Key hearing in Robert Durst murder case postponed until April

Robert Durst, center, pictured at an earlier hearing speaking with his attorney, Dick DeGuerin, appeared in court Sept. 20 for a hearing in his murder case.
(Mark Boster / Los Angeles Times)

A Los Angeles County judge on Wednesday delayed Robert Durst’s preliminary hearing, which means the New York real estate scion won’t know until next year whether the judge believes there’s enough evidence for him to face trial on a murder charge.

Durst, who is charged with murdering his best friend in 2000, was scheduled to have a preliminary hearing in mid-October. But Superior Court Judge Mark E. Windham said the postponement was necessary to accommodate Durst’s defense team — some of whom live in Houston and sustained damage to their homes and offices during Hurricane Harvey. The hearing, which is expected to take two weeks, is slated to begin April 16.

During Wednesday’s hearing, Windham asked Durst if he agreed to the delay. The defendant responded in his distinctive gravely tone: “Yeah, I’m good with it, sir.”

Prosecutors have argued that the eccentric multimillionaire shot his friend, Susan Berman, inside her Benedict Canyon home in late 2000 to silence her because she knew incriminating information about the 1982 disappearance of his wife, Kathleen. At a hearing this year, Nick Chavin — Durst’s longtime friend — said the millionaire once confessed to killing Berman.


“I had to. It was her or me,” Durst said, according to Chavin. “I had no choice.”

Durst has pleaded not guilty.

Chavin was one of several older prosecution witnesses who have taken the stand early to preserve their testimony, as the case is unlikely to go to trial until at least 2018. During the week of Oct. 16, prosecutors plan to take early testimony from at least four more witnesses, including a retired New York state trooper, a retired Beverly Hills assistant police chief and Berman’s onetime neighbor.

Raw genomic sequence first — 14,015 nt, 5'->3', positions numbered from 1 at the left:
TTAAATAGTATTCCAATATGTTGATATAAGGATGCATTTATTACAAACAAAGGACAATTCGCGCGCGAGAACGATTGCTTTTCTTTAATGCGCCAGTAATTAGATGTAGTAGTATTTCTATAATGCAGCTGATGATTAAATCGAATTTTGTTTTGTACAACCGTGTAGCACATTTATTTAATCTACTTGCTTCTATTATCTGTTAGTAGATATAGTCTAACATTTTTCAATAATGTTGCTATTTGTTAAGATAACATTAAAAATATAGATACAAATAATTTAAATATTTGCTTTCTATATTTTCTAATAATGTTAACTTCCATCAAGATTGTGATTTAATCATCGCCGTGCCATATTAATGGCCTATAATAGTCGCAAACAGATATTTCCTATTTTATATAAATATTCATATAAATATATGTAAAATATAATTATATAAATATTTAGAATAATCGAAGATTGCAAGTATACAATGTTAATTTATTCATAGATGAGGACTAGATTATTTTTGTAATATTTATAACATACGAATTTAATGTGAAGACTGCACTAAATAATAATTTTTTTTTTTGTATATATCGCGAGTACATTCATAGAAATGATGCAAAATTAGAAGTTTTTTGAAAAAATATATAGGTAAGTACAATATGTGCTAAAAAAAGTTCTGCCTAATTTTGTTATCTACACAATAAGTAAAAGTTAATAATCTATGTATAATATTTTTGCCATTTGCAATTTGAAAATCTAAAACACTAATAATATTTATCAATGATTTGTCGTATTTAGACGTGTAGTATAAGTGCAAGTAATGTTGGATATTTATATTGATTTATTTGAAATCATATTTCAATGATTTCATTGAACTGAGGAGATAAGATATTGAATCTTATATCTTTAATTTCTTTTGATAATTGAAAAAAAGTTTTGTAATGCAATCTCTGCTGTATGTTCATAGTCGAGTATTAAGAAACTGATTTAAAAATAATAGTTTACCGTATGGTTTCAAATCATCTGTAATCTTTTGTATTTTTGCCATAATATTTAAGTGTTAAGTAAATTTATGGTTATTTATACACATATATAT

Durst, 74, was arrested in connection with Berman’s slaying on March 14, 2015. He had been staying at a hotel in New Orleans, and authorities there found guns, stacks of cash, a fake ID and an old-man mask.


The arrest took place the day before the finale of a six-part HBO documentary, “The Jinx,” focused on Durst’s life. In the final episode, the real estate magnate mutters, “What the hell did I do? Killed them all, of course.”

To some, his comments appeared to be a confession to three killings: those of his long-vanished wife, Berman and a neighbor in Texas. In the 2001 Galveston, Texas, case, Durst admitted to shooting his neighbor, Morris Black, saying he acted in self-defense during a struggle over a gun. Durst, who admitted to chopping up Black’s body and dumping the parts in Galveston Bay, was acquitted of murder.

After his arrest on suspicion of murdering Berman, he pleaded guilty to a gun possession charge and was sentenced to more than seven years in federal prison. He was transferred to Los Angeles in November 2016.


For more news from the Los Angeles County courts, follow me on Twitter: @marisagerber


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1:15 p.m.: This article was updated with details on the postponement of Durst’s preliminary hearing.

This article was originally published at 5 a.m.